Saturday, May 28, 2016

in an interview the painter/filmmaker julian schnabel was asked how long it took him to make a painting/drawing.  he replied his age plus 5 minutes.

can that be the same for poems too.  my hero jose kozer says in a poem that writing it should not take more than 20 minutes.

do we place too much importance on how long a thing is labored over?  can a thing of simplicity and direct expression be measured in the same way as a thing of great ornament and artifice.

was it not thom gunn who said, even in bed i pose.  knowing full well that the posture of sex is artifice and authentication should a poem not be expressed here now in whatever fashion and style that seems appropriate to its author.

must a poem sing beyond its line or can it stop when the line stops.

these are the questions i ask myself as i face these foreshortened years.

Thursday, May 26, 2016

do check out this wonderful short essay on writing by the excellent poet and awesome dude lars palm

from the provinces

the thing is no matter where you are what you are doing who you are doing it with there is always something more cool more fun more exciting where you are not


sayin' hi to alex who just settled in palm springs

i've been having odd
dreams too

Wednesday, May 25, 2016

i stopt at the city library on my way home
pulled a collection of essays by kenneth
rexroth off the shelf at random
i don't know why b'cuz
reading rexroth hasn't been on my
list for like ever
but i read a very short piece
a couple pages on the chinese
poet yuan mei
an excellent 2 page appreciation
& love of poetry
simple clear deep
not a whiff of the saintly or
anointed but a vivid example
of what it means to be human
alive in time

Sunday, May 22, 2016

this was the old days of the steinhart aquarium in golden gate park in san francisco i was in my early 20s single & i must add a complete idiot

i rumbled thru each display tank & diorama like a good soldier until i hit the tank that contained the octopus

there as a girl too with her friend or boyfriend with a two-syllable french sounding name

the girl was cute she held my attention she wore glasses and her long hair fell over her eyes

i was standing before the octopus with the girl & her french sounding companion

it was feeding time & i was waiting for the octopus to get dinner the octopus was waiting too somehow i could tell

then there was a stirring in the tank the lid opened & a crab was tossed in the crab clung to the wall the octopus hit its target faster than a bullet from a winchester 30-06

a loud crunch was heard

or so i remembered it when the girl said oh then the two syllables of her companions name

she & him moved on to another part of the aquarium

while i stayed alone before the tank watching the octopus feed on the crab

Friday, May 20, 2016

i've always longed for a poetics that take the serious & the absurd & grinds them into a new paste e.g. that gilligan's island episode when the castaways retooled hamlet into a broadway musical & created a new beast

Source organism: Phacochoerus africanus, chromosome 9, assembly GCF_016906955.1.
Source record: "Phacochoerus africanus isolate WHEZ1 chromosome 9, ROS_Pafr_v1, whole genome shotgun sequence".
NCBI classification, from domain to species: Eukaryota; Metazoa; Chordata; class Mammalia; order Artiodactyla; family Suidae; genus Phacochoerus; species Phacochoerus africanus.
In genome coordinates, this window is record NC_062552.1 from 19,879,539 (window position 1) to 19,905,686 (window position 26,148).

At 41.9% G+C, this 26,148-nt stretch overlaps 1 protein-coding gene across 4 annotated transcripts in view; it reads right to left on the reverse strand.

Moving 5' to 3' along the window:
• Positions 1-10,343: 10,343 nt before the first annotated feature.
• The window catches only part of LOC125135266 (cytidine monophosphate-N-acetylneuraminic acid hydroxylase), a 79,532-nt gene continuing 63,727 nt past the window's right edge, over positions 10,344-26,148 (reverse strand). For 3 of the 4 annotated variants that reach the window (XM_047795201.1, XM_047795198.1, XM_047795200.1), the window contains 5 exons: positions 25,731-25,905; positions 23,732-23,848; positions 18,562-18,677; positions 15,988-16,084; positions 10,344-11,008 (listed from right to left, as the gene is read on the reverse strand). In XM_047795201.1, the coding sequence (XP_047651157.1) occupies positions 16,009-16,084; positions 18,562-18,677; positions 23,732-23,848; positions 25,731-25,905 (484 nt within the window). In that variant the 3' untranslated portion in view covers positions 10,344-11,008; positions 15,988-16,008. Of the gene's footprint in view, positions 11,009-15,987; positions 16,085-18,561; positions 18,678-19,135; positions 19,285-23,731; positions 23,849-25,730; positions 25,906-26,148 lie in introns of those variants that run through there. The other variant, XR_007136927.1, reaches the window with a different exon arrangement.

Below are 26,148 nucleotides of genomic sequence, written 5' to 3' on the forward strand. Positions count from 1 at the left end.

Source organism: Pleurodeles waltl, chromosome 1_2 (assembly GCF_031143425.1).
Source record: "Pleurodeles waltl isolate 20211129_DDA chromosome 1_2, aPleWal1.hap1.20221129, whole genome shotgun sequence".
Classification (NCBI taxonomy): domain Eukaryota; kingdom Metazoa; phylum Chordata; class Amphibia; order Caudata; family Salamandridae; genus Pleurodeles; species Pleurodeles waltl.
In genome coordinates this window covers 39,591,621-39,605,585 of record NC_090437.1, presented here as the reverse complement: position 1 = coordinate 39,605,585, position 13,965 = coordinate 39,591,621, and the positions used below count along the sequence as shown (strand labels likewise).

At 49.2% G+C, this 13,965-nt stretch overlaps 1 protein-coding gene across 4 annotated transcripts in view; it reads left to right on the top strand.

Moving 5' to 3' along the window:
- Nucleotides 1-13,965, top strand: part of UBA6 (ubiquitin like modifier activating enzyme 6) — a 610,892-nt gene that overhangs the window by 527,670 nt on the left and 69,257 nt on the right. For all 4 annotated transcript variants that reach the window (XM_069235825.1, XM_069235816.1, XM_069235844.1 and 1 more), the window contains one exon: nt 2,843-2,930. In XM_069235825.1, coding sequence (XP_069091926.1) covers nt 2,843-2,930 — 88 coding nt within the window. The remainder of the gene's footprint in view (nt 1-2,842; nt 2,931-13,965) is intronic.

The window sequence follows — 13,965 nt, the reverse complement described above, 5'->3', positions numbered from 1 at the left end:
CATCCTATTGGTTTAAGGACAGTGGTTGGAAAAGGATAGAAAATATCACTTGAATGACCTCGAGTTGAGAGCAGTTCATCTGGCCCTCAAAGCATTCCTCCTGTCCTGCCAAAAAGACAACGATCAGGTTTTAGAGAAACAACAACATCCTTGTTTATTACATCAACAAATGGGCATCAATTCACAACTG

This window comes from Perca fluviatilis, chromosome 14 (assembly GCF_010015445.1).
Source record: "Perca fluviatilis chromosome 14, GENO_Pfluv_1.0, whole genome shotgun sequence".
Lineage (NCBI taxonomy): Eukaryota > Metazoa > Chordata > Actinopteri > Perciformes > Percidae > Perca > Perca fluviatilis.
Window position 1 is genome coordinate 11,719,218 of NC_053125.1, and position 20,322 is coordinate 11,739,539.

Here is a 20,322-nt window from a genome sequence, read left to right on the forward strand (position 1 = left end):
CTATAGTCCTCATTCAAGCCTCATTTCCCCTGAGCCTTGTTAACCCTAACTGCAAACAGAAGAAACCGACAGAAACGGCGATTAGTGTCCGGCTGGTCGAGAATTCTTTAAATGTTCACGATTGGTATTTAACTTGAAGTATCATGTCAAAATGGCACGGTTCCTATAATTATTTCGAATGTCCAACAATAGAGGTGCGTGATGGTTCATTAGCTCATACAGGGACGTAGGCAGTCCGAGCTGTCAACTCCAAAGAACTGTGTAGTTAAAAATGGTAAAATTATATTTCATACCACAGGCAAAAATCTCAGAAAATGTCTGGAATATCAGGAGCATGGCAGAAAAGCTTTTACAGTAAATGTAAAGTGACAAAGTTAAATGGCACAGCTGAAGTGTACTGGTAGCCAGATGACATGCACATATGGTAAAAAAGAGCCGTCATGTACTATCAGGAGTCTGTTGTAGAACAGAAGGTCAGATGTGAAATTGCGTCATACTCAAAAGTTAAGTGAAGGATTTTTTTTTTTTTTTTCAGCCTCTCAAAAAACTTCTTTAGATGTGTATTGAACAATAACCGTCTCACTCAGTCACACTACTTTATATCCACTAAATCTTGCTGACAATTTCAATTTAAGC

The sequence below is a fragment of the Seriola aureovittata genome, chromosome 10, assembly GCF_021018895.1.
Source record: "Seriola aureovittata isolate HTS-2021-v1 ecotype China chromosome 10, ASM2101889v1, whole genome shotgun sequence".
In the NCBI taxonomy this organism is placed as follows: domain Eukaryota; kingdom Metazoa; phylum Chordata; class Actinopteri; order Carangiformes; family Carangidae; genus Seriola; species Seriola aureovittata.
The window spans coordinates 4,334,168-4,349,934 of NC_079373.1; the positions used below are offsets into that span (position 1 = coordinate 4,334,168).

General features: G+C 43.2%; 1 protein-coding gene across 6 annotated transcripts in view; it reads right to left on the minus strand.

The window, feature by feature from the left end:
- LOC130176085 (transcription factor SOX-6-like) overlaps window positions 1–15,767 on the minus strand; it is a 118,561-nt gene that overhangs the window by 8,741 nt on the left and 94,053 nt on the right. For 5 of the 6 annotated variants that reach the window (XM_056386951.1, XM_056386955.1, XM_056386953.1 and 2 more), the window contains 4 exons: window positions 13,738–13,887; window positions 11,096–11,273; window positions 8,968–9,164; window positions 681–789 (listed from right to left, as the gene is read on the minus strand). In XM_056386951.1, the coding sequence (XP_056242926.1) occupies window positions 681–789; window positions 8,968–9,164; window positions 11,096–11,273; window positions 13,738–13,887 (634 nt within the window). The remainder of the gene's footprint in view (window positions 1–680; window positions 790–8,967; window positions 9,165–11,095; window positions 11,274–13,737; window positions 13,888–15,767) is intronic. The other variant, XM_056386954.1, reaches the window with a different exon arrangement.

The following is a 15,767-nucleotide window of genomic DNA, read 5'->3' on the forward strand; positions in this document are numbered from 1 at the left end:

o friday nite : door to the weekend

time to slow way the fuck down and take several large gulps

 

Thursday, May 19, 2016

the newest issue of the new yorker arrived in the mail today [i get the paper edition delivered by old-fashioned snail mail] & thumbing thru it i find a little piece about norwegian-american writers meeting & reading in NYC & i wonder what it might mean if i were invited because i am 1/2 norwegian no shit maternal grandma from bergen who emigrated to the u.s. after wwii & if i were invited they would have a lopez in their midst & what that might mean for the sound, sight & complexion of the u.s. is changing & as the old saying goes you can't judge a book by the you know what

Sunday, May 15, 2016

i've mainlined all three seasons of aaron sorkin's TV drama the newsroom and found it to be compelling television.  i love sorkin's ear for language and the very fact that he is an idealist for our better nature.  but there is a subplot about climate change in the middle of the third season i find particularly compelling.  jeff daniels's character, will mcavoy, interviews an EPA scientist after the release of a report about carbon dioxide hitting the dreaded 400 ppm threshold.

you can find that interview here.

the epa scientist is all doom and gloom.  what i find fascinating about this segment is how the piece is framed.  the show is about the workings of a cable news network.  thus far no story was given this much gravitas.  notice how the camera pans across the set to reveal cameras, teleprompters and staff looking on in stunned silence.  this knowledge is left standing on its own.  when we leave the interview we leave the subject for the show's story is grounded in other matters.  the EPA scientist is pretty goddamn alarmist. 

then i just did a google search about the veracity of this segment.  according to mother jones the facts in this interview mostly, except for a bit of embellishment about the 'blackened skies', check out.  stop arguing.  yes, this segment is fiction.  and yet, i think we should be beyond arguing the hard science of climate change.  kudos to aaron sorkin for at least bringing the inexorable fact of climate change to TV drama.

the question now is what we have to do.  but then i think of that great line delivered by robert duval's character, the old man, in the road [2009], 'even if you knew what to do you wouldn't know what to do.'

time for us to prove the old man wrong.